Three new navy ships will protect South Africa from pirates and illegal fishing - here's what they will look like
- Construction has begun on three new patrol vessels.
- The vessels will aid in protecting South Africa's 1.5 million square kilometre coastline from threats such as trafficking, illegal fishing and piracy.
- The vessels will cost a budgeted R1.5 billion and the first one is expected to be patrolling by July, 2021.
- They will be constructed locally.
Construction has started on three new military vessels to protect South Africa's coastline.
The vessels will aid in protecting the country from threats such as trafficking, illegal fishing and piracy. They form part of the South African Navy’s Project BIRO and hopes to relieve its ageing fleet in protecting 1.5 million square kilometres of coastline.
“This new Multi-Mission Inshore Patrol Vessels (MMIPVs) will cater for the roles and obsolescence of Navy vessels such as the Strike Craft, Mine Countermeasures Vessels and the Torpedo Recovery Vessel that have been in service for more than 40 years,” said Nosiviwe Mapisa-Nqakula, Minister of Defence and Military Veterans, this weekend.
The navy budgeted R1.5 billion for the vessels, which was signed and approved in October 2017.
They are to be constructed locally at Damen Shipyards Cape Town (DSCT), who won the tender. The vessels need to include 60% local content (excluding high-end items such as marine engines, propulsion systems, electronics systems and generators).
The Minister stated that the vessels delivered by Project BIRO will be "work horses" of the South African Navy, reducing the load off the Navy’s existing fleet of frigates.
“While prevalence of piracy has somewhat declined, the extent of maritime crime observed – including trafficking, illegal fishing and smuggling – has been on the increase indicating that the maritime domain lacks law enforcement. The new vessels would be well suited to this task,"said Mapisa-Nqakula.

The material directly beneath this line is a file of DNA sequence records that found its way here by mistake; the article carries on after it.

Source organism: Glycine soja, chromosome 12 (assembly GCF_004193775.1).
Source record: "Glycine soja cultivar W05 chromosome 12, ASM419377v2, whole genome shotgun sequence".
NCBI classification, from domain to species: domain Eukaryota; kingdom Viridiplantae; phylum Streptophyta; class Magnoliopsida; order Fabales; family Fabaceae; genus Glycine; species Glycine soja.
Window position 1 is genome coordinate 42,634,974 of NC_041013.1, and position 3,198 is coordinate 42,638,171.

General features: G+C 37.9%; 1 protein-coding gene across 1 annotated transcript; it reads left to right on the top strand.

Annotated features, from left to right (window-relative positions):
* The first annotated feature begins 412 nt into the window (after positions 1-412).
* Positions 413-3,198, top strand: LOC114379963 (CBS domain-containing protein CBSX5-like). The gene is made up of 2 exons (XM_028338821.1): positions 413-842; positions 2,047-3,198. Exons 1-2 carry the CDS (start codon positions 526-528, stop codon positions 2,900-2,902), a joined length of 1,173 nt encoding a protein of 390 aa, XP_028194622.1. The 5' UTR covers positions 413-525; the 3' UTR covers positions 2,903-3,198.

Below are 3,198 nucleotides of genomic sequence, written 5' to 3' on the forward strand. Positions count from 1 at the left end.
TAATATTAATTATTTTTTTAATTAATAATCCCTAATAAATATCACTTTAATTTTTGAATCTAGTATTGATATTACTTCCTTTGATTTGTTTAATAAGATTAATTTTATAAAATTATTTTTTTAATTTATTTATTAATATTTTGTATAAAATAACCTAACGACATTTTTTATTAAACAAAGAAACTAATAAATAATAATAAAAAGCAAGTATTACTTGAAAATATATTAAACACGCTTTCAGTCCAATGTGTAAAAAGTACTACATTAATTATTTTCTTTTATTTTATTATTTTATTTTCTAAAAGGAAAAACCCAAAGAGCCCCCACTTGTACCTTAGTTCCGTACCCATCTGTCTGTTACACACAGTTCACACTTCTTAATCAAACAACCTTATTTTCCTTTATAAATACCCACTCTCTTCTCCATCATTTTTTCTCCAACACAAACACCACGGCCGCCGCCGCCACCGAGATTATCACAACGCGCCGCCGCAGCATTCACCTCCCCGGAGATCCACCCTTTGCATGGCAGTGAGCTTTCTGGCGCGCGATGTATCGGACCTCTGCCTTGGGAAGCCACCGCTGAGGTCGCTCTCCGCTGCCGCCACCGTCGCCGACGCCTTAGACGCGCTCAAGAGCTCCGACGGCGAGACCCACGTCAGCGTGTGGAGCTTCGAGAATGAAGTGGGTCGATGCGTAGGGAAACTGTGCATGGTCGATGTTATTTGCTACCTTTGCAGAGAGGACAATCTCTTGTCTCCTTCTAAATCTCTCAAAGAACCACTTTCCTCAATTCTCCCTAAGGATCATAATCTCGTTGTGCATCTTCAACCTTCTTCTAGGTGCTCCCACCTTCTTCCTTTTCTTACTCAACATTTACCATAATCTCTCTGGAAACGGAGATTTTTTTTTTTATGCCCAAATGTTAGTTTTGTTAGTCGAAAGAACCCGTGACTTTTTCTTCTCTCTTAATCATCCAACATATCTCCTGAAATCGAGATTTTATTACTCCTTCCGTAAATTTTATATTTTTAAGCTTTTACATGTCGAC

DSCT says it will be spending over 1 million man hours in order to make the vessels.
South Africans can expect the first vessel by early 2021 and on the water protecting our seas by June of that year. The second and third are scheduled for delivery in 2022 and 2023, respectively.
With a length of 62.2 metres the vessels will be capable of travelling at a max speed of 20 knots, or around 37 kilometres an hour.
The P1571 vessels will be built according to a patented Damen Axe Bow design. This aims to ensures high sustained speed even in South Africa’s notoriously rough waters. A key point of the ships' design is that it can reduce vertical acceleration and bow slamming when going through heavy surge.
A keel laying ceremony is a maritime tradition that dates to times of wooden ships and is said to bring luck to the ship during construction and to the captain and crew during the vessel’s later life.
The keel laying ceremony for the new vessels took place this weekend. The tradition involves placing a newly minted coin under the keel (the primary structural backbone of the ship around which the hull is built) and building over it.
The coin laid at the DSCT event was a commemorative medal made in honour of the late President Nelson Mandela’s 1993 Nobel Peace Prize win.
The keel bar is then lowered on top of the coin and welded closed – a privilege that went to Nobelungu Tshangase from Velddrif on the West Coast, the top performing apprentice at Damen’s training school. The school has educated over 150 young people from previously disadvantaged communities since 2010.
“Over the years, our shipyard has undertaken many projects for local and international clients but none as significant as Project BIRO. This project is being built and delivered within the agreed specifications, timelines, and budgets,” said Sam Montsi, DSCT Director.
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